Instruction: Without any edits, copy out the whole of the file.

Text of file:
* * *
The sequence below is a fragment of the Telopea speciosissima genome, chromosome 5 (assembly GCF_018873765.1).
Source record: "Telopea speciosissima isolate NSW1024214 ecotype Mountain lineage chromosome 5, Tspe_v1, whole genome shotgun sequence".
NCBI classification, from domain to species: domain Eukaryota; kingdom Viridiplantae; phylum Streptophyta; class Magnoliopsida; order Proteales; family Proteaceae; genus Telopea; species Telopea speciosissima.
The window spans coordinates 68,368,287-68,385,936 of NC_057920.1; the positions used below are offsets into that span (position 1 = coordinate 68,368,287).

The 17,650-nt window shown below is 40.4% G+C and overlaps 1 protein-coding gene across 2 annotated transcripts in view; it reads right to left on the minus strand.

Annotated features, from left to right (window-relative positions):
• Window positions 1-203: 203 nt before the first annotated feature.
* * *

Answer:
The sequence below is a fragment of the Telopea speciosissima genome, chromosome 5 (assembly GCF_018873765.1).
Source record: "Telopea speciosissima isolate NSW1024214 ecotype Mountain lineage chromosome 5, Tspe_v1, whole genome shotgun sequence".
NCBI classification, from domain to species: domain Eukaryota; kingdom Viridiplantae; phylum Streptophyta; class Magnoliopsida; order Proteales; family Proteaceae; genus Telopea; species Telopea speciosissima.
The window spans coordinates 68,368,287-68,385,936 of NC_057920.1; the positions used below are offsets into that span (position 1 = coordinate 68,368,287).

The 17,650-nt window shown below is 40.4% G+C and overlaps 1 protein-coding gene across 2 annotated transcripts in view; it reads right to left on the minus strand.

Annotated features, from left to right (window-relative positions):
• Window positions 1-203: 203 nt before the first annotated feature.